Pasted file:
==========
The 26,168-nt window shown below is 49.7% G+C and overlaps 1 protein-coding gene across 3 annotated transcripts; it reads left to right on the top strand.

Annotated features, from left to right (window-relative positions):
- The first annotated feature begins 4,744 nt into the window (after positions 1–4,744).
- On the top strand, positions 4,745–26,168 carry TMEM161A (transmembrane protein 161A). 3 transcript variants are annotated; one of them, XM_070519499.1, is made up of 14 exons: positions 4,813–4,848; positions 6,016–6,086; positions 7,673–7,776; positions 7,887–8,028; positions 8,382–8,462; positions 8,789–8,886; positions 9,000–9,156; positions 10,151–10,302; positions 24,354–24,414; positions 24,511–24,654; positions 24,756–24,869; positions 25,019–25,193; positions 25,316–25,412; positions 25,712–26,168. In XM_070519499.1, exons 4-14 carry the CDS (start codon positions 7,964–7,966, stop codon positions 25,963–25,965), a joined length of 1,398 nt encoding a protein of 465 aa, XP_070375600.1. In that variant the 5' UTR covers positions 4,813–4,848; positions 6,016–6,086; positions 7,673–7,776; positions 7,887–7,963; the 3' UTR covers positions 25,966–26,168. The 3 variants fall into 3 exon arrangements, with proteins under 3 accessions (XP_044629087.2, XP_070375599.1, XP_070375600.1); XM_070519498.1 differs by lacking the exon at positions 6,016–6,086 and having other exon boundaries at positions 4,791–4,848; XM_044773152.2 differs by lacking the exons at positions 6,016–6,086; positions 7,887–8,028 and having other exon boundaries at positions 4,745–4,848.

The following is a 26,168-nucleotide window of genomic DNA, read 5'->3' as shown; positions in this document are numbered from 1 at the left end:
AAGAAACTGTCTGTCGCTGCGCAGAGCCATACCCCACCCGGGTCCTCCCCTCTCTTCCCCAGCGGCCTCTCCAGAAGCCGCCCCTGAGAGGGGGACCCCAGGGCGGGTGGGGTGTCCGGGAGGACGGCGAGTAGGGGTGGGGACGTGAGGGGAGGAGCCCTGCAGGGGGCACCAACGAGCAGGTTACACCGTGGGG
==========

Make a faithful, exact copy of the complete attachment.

The 26,168-nt window shown below is 49.7% G+C and overlaps 1 protein-coding gene across 3 annotated transcripts; it reads left to right on the top strand.

Annotated features, from left to right (window-relative positions):
- The first annotated feature begins 4,744 nt into the window (after positions 1–4,744).
- On the top strand, positions 4,745–26,168 carry TMEM161A (transmembrane protein 161A). 3 transcript variants are annotated; one of them, XM_070519499.1, is made up of 14 exons: positions 4,813–4,848; positions 6,016–6,086; positions 7,673–7,776; positions 7,887–8,028; positions 8,382–8,462; positions 8,789–8,886; positions 9,000–9,156; positions 10,151–10,302; positions 24,354–24,414; positions 24,511–24,654; positions 24,756–24,869; positions 25,019–25,193; positions 25,316–25,412; positions 25,712–26,168. In XM_070519499.1, exons 4-14 carry the CDS (start codon positions 7,964–7,966, stop codon positions 25,963–25,965), a joined length of 1,398 nt encoding a protein of 465 aa, XP_070375600.1. In that variant the 5' UTR covers positions 4,813–4,848; positions 6,016–6,086; positions 7,673–7,776; positions 7,887–7,963; the 3' UTR covers positions 25,966–26,168. The 3 variants fall into 3 exon arrangements, with proteins under 3 accessions (XP_044629087.2, XP_070375599.1, XP_070375600.1); XM_070519498.1 differs by lacking the exon at positions 6,016–6,086 and having other exon boundaries at positions 4,791–4,848; XM_044773152.2 differs by lacking the exons at positions 6,016–6,086; positions 7,887–8,028 and having other exon boundaries at positions 4,745–4,848.

The following is a 26,168-nucleotide window of genomic DNA, read 5'->3' as shown; positions in this document are numbered from 1 at the left end:
AAGAAACTGTCTGTCGCTGCGCAGAGCCATACCCCACCCGGGTCCTCCCCTCTCTTCCCCAGCGGCCTCTCCAGAAGCCGCCCCTGAGAGGGGGACCCCAGGGCGGGTGGGGTGTCCGGGAGGACGGCGAGTAGGGGTGGGGACGTGAGGGGAGGAGCCCTGCAGGGGGCACCAACGAGCAGGTTACACCGTGGGG